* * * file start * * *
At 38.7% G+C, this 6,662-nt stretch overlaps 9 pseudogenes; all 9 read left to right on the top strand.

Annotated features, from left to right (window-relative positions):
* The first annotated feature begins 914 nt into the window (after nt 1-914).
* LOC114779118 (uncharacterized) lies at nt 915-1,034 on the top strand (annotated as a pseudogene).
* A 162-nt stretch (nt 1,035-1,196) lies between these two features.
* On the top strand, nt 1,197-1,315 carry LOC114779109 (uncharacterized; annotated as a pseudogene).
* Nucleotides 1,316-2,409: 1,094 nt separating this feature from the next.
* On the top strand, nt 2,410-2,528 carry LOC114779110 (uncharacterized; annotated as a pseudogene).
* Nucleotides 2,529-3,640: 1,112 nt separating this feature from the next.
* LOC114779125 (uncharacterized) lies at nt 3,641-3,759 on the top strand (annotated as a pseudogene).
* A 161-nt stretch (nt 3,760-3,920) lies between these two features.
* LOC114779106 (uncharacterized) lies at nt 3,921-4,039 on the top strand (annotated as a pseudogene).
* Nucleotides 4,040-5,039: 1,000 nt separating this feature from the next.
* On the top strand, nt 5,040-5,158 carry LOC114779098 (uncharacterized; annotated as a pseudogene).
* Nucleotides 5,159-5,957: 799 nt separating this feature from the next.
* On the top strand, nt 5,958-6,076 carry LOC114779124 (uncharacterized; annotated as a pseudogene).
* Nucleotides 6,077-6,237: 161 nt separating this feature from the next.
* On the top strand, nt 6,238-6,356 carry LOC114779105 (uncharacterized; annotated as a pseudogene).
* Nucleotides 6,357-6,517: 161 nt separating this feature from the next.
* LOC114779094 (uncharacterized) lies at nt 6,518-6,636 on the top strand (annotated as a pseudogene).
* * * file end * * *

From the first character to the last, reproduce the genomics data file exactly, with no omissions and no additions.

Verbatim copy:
At 38.7% G+C, this 6,662-nt stretch overlaps 9 pseudogenes; all 9 read left to right on the top strand.

Annotated features, from left to right (window-relative positions):
* The first annotated feature begins 914 nt into the window (after nt 1-914).
* LOC114779118 (uncharacterized) lies at nt 915-1,034 on the top strand (annotated as a pseudogene).
* A 162-nt stretch (nt 1,035-1,196) lies between these two features.
* On the top strand, nt 1,197-1,315 carry LOC114779109 (uncharacterized; annotated as a pseudogene).
* Nucleotides 1,316-2,409: 1,094 nt separating this feature from the next.
* On the top strand, nt 2,410-2,528 carry LOC114779110 (uncharacterized; annotated as a pseudogene).
* Nucleotides 2,529-3,640: 1,112 nt separating this feature from the next.
* LOC114779125 (uncharacterized) lies at nt 3,641-3,759 on the top strand (annotated as a pseudogene).
* A 161-nt stretch (nt 3,760-3,920) lies between these two features.
* LOC114779106 (uncharacterized) lies at nt 3,921-4,039 on the top strand (annotated as a pseudogene).
* Nucleotides 4,040-5,039: 1,000 nt separating this feature from the next.
* On the top strand, nt 5,040-5,158 carry LOC114779098 (uncharacterized; annotated as a pseudogene).
* Nucleotides 5,159-5,957: 799 nt separating this feature from the next.
* On the top strand, nt 5,958-6,076 carry LOC114779124 (uncharacterized; annotated as a pseudogene).
* Nucleotides 6,077-6,237: 161 nt separating this feature from the next.
* On the top strand, nt 6,238-6,356 carry LOC114779105 (uncharacterized; annotated as a pseudogene).
* Nucleotides 6,357-6,517: 161 nt separating this feature from the next.
* LOC114779094 (uncharacterized) lies at nt 6,518-6,636 on the top strand (annotated as a pseudogene).